Proceeding to the application of the rule, the identification of a broad class or genus in the first place is equally essential.41 Unrelated words, which are not related by any common characteristic, cannot constitute a genus42 and straightaway rule out the application of this rule. Whether the words constitute a genus is determined on a fact-to-fact basis as it requires ascertainment of common characteristics pervading each and every preceding word. Hence, it must now be seen if the words ‘trade’, ‘commerce’, ‘manufacture’, ‘profession’, ‘vocation’, ‘adventure’, and ‘wager’ constitute a genus. At first blush, it may be tempting to conclude that this constitutes a distinct genus basis two assertions – first, that the words ostensibly require a systematic arrangement as held in Bangalore Water Supply (supra), and second, that the words refer to a taxable person’s regular course of dealings in goods and services.

However, a closer examination reveals that such conclusion is fraught with two pitfalls – first, the words ‘adventure’ and ‘wager ’ refer to isolated activities undertaken without rhyme or reason, much less a systematic one, and second, clause (c) of section 2(17) clearly precludes the characteristics of ‘volume’, ‘frequency’, ‘continuity’, and ‘regularity’ of the activity, thus operating as a contrary legislative intent to characteristic of ‘regular course of dealings’. Therefore, the rule of ejusdem generis lends no assistance in interpreting the definition.

It must however be noted that the mere fact of inapplicability of ejusdem generis does not necessarily lead to a contrary conclusion that the wide meaning of the general word is unrestricted. The context and the policy of the statute may nonetheless demand a restricted construction;43 for instance, where the general phrase “other” is cut down expressly by the words “of a like nature”44 (as also provided similarly under section 2(17) of the CGST Act, 2017). The question that thus follows is whether any such contextual or policy restrictions befall the definition of ‘business’ under the CGST Act, 2017. This is where the title of this article finds full expression. The attempts at legislatively overcoming the effects of previous unfavourable judgments have led to a situation where no contextual or policy restrictions can even be read in the definition. Under section 2(17) of the CGST Act, 2017 – clause (a) waives the limitation of pecuniary benefit or profit motive; clause (b) waives the limitation of the concerned activity being the taxable person’s primary business; clause (c) waives multiple limitations of continuity, regularity, etc.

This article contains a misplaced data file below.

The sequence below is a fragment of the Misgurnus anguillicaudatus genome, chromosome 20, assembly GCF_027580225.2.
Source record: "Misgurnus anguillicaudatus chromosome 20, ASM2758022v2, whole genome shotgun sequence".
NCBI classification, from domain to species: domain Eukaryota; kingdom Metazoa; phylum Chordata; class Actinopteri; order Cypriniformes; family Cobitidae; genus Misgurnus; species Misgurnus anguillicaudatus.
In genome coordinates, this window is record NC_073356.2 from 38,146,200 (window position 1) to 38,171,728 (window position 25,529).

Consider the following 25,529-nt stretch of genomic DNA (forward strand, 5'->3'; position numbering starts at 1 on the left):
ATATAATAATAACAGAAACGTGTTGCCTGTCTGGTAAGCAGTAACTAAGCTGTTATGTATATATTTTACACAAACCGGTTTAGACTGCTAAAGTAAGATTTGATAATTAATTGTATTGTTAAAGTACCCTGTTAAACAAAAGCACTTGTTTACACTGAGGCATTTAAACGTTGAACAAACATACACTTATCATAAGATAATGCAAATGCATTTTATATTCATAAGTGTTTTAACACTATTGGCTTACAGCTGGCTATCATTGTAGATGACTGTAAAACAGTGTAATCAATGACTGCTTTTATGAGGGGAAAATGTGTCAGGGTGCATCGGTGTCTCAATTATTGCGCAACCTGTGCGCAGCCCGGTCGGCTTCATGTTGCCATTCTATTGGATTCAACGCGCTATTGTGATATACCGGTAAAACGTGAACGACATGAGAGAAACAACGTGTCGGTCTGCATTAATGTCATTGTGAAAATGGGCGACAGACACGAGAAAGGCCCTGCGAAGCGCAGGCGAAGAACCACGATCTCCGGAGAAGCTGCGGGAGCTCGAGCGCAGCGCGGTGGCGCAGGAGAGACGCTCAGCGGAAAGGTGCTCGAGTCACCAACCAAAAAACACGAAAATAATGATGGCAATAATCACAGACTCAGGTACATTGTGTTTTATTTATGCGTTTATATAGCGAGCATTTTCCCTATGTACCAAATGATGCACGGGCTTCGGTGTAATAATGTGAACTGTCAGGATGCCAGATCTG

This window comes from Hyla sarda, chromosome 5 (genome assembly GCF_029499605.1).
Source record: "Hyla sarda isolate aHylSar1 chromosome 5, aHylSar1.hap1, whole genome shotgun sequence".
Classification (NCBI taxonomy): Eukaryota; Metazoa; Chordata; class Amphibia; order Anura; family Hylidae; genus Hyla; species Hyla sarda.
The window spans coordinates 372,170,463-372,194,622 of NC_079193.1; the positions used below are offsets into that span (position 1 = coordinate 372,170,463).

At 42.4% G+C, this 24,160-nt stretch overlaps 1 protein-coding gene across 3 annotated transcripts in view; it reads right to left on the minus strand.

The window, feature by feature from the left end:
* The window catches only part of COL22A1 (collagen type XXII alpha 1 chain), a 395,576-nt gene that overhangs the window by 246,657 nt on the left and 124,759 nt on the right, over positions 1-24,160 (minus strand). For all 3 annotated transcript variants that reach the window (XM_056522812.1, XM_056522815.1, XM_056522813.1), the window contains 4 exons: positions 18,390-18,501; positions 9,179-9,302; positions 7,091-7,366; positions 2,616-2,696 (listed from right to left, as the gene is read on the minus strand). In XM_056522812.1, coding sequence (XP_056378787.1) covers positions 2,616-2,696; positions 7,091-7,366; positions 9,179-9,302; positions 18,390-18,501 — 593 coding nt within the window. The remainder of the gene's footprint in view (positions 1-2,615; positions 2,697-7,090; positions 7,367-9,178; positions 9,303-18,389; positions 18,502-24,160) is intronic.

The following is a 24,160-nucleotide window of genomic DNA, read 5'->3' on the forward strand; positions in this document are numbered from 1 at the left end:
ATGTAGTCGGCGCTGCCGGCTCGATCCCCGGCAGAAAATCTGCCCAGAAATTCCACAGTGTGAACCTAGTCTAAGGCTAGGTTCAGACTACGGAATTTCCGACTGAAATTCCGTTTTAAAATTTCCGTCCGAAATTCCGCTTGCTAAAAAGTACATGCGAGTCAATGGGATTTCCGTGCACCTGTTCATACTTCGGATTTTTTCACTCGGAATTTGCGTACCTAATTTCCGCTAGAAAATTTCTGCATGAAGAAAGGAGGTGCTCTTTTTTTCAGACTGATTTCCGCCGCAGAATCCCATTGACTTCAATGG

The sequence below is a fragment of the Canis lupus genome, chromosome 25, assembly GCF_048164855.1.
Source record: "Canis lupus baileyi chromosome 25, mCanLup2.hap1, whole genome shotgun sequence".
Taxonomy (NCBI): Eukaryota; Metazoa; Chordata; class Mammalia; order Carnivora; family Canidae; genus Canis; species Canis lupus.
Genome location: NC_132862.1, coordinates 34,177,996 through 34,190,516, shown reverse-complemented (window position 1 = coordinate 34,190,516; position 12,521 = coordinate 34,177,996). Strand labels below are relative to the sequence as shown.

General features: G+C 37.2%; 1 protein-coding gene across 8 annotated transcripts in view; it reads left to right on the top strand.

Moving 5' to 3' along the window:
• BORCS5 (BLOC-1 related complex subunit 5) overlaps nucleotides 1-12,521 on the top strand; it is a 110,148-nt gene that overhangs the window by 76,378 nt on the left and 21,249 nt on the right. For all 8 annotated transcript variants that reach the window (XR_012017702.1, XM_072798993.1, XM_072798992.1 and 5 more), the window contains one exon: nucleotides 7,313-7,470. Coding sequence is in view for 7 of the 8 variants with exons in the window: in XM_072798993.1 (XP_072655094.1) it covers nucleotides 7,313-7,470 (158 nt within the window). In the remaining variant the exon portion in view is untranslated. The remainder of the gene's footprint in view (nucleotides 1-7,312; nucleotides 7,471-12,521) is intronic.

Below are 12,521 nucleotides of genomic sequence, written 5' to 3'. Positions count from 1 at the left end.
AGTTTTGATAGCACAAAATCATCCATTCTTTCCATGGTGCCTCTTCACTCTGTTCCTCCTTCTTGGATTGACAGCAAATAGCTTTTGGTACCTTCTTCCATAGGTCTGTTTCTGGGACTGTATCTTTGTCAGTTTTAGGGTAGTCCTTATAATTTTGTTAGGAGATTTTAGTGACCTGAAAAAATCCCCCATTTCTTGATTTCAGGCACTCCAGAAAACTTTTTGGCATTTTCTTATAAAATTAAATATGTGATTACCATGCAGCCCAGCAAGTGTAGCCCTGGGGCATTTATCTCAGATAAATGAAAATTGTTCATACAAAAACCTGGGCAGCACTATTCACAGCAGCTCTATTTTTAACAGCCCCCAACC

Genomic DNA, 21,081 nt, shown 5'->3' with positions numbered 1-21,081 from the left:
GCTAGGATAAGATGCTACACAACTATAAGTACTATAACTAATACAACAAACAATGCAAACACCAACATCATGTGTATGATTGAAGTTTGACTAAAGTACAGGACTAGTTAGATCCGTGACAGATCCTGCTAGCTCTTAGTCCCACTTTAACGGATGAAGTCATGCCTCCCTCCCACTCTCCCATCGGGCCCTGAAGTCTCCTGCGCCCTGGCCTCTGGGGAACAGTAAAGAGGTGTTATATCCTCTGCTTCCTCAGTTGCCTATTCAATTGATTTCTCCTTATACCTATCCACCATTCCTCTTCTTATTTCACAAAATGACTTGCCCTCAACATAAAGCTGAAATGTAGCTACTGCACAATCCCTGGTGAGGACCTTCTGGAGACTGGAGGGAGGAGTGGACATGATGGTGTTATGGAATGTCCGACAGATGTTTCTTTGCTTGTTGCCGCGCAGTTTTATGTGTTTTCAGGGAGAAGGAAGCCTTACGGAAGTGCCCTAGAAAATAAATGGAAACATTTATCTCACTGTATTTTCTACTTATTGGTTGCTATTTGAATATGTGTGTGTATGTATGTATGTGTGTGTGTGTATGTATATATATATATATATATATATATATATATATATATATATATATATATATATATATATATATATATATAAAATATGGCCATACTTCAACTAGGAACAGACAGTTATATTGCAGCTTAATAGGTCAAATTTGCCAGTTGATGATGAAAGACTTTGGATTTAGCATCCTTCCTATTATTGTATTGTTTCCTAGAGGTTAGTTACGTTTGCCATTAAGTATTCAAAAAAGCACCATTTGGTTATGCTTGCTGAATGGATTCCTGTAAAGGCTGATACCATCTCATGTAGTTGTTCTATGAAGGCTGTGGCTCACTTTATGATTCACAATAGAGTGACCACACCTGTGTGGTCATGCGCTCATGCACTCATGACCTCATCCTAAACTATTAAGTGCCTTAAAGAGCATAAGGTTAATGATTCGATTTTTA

Thus, what is left is an open-ended definition that is restricted neither by ejusdem generis nor by the context or policy taking within its fold each and every conceivable activity. This enquiry began with the aim of finding an ‘objective’ standard contemplated by the GST regime. Revisiting the conclusion that was arrived at after analysing Bangalore Water Supply (supra) that the subjective-intention of the taxable person who runs a charitable institution or otherwise would be irrelevant, it is safe to further conclude that so long as the taxable person deals with any goods or services in any manner, all of such dealings will be considered a business under the GST regime.

Before parting with this conclusion, the sovereign’s right to tax should however be contextually appreciated as well. It is a trite law that a State can levy taxes on any activity, called a taxable event, as long as a nexus, however weak, can be established. Fetters on a State’s right to tax can only be imposed by its own policy. As such, if the legislature has expressed its desire to levy the GST on all supplies made in the course or furtherance of business vide section 7(1)(a) of the CGST Act, 2017, save as provided otherwise by law, no illegality can be found with the same. Attributing such a wide definition to business may be understood as a policy decision to broaden the taxable base and plug any intentional or unintentional tax avoidance.

3.2. Interpretation of section 2(105): Supplier